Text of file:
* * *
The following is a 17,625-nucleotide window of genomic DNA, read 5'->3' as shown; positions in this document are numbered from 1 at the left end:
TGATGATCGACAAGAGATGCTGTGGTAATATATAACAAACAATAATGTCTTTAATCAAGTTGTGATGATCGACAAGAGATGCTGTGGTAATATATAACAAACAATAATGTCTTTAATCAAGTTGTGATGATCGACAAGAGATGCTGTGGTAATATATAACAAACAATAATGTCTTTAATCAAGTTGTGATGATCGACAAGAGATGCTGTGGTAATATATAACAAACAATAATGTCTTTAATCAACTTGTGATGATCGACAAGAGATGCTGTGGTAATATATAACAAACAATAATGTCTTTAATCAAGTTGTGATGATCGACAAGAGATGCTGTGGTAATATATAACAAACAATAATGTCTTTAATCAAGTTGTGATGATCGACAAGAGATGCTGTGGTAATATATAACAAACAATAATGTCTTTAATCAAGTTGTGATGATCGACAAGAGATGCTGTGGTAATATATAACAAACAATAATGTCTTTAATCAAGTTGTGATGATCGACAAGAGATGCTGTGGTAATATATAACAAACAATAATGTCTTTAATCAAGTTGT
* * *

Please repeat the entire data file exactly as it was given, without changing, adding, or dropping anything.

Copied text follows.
The following is a 17,625-nucleotide window of genomic DNA, read 5'->3' as shown; positions in this document are numbered from 1 at the left end:
TGATGATCGACAAGAGATGCTGTGGTAATATATAACAAACAATAATGTCTTTAATCAAGTTGTGATGATCGACAAGAGATGCTGTGGTAATATATAACAAACAATAATGTCTTTAATCAAGTTGTGATGATCGACAAGAGATGCTGTGGTAATATATAACAAACAATAATGTCTTTAATCAAGTTGTGATGATCGACAAGAGATGCTGTGGTAATATATAACAAACAATAATGTCTTTAATCAACTTGTGATGATCGACAAGAGATGCTGTGGTAATATATAACAAACAATAATGTCTTTAATCAAGTTGTGATGATCGACAAGAGATGCTGTGGTAATATATAACAAACAATAATGTCTTTAATCAAGTTGTGATGATCGACAAGAGATGCTGTGGTAATATATAACAAACAATAATGTCTTTAATCAAGTTGTGATGATCGACAAGAGATGCTGTGGTAATATATAACAAACAATAATGTCTTTAATCAAGTTGTGATGATCGACAAGAGATGCTGTGGTAATATATAACAAACAATAATGTCTTTAATCAAGTTGT